The Truth About Seltzer

February 2, 2016

There are things people know in their hearts to be true, that they nonetheless hope are not true. This is a story about one such thing.

Last week, I tossed this question out to Twitter:

Dentists: Please settle this one for me — is non-sugary, sparkling water (like La Croix) bad for your tooth enamel? Why or why not?

Immediately, the pings from fellow journalists (and media-adjacent folk) came pouring in, all saying something along the lines of, “Can you actually let me know what you find out? I’m addicted to that stuff.”

They mean “addicted” in the jokey, dark-chocolate-and-Netflix-streaming way, but the habit can border on pathological. For me, rock bottom was a recent, obscenely long workday during which an entire 12-pack of coconut La Croix somehow made it down my throat, can by shining can.

There’s something about fizzy water that helps the desk-bound get through the day. Whether it’s the fruity pep of Perrier, the zesty bite of Pellegrino, or the punishing bitterness of the leftover club soda you used to make one too many cocktails the night before, carbonated waters provide something their still brethren just can’t. The bubbles distract the mouth as the mind strains to absorb endless screens of information. With effervescence entertaining your tongue, you don’t notice the arugula that’s germinating between your R and T keys. That might be why sales of sparkling waters have doubled over the past five years.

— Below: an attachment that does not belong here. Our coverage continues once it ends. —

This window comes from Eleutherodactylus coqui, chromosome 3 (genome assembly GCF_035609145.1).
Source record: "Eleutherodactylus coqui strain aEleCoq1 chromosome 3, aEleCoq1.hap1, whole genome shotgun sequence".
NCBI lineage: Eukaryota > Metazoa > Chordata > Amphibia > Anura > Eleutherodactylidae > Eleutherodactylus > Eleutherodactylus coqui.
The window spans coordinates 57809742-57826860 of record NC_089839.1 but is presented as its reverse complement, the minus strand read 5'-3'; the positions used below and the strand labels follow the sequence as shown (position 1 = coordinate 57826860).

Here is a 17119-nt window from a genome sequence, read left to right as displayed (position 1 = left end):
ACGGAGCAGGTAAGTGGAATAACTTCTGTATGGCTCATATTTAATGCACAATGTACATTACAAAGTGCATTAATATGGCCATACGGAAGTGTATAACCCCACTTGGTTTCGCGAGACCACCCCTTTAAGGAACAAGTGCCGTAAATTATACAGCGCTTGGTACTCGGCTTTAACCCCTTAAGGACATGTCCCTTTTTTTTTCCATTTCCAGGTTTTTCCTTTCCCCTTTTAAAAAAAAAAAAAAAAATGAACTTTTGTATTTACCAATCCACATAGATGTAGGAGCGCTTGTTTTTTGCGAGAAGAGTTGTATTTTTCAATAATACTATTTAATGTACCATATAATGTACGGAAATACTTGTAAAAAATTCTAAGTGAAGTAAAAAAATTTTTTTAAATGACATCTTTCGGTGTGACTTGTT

There is, of course, a cost to every fun thing.

Even when it’s unflavored, fizzy water contains an acid—carbonic acid—that gives it its bubbles. That acidity can gradually wear away tooth enamel.

The good news is, it’s a relatively weak acid. Unless they’re flavored with citric or other acids, seltzers tend to have more neutral pH values than soft drinks like Coke. While bottled flat water has a pH of about 7—or totally neutral—that of Perrier is about 5.5.

The flavorings, though, can bring the pH down, making the beverages even harsher on tooth enamel. One 2007 study in which researchers exposed human teeth to flavored sparkling waters for 30 minutes found the waters to be roughly as corrosive as orange juice. “It would be inappropriate to consider these flavored sparkling waters as a healthy dental alternative to other acidic drinks,” that study concluded.

Yikes. When I read that, I decided to go cold-turkey. But first, I ran to my SodaStream, which gently farted out one last bottle of diet gingerale, for a rainy day.

Read More: Here

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